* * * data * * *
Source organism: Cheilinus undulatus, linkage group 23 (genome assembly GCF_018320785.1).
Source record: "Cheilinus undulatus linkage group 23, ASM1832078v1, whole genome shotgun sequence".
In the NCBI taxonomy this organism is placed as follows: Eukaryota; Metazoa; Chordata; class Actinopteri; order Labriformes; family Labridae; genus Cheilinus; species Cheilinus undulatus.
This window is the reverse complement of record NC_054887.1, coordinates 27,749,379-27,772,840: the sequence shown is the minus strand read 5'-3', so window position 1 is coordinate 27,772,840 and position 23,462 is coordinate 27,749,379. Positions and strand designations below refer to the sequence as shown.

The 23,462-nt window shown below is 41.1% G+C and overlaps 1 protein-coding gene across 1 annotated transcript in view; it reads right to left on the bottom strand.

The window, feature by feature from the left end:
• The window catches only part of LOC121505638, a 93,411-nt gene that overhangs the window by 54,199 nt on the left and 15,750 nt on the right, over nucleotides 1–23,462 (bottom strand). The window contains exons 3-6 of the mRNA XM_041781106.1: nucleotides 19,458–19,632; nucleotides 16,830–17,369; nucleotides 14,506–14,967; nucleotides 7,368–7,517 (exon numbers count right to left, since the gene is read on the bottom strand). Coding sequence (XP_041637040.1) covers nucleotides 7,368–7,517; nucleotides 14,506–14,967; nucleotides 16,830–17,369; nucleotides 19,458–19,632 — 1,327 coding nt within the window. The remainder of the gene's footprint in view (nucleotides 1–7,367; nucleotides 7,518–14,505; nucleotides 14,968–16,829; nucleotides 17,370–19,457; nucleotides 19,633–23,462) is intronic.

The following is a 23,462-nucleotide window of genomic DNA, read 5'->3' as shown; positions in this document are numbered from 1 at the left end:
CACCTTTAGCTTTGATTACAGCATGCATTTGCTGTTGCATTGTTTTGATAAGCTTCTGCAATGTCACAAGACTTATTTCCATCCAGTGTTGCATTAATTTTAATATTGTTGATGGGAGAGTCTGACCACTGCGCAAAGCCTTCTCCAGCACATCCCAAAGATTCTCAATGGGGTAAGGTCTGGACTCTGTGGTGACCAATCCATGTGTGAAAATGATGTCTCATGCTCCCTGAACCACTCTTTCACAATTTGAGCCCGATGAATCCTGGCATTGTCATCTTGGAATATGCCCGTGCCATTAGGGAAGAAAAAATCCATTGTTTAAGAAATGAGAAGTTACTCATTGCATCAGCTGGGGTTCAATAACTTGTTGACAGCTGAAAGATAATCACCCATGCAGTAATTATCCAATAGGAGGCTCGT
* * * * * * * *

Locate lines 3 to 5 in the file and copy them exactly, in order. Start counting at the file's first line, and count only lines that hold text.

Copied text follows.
In the NCBI taxonomy this organism is placed as follows: Eukaryota; Metazoa; Chordata; class Actinopteri; order Labriformes; family Labridae; genus Cheilinus; species Cheilinus undulatus.
This window is the reverse complement of record NC_054887.1, coordinates 27,749,379-27,772,840: the sequence shown is the minus strand read 5'-3', so window position 1 is coordinate 27,772,840 and position 23,462 is coordinate 27,749,379. Positions and strand designations below refer to the sequence as shown.

The 23,462-nt window shown below is 41.1% G+C and overlaps 1 protein-coding gene across 1 annotated transcript in view; it reads right to left on the bottom strand.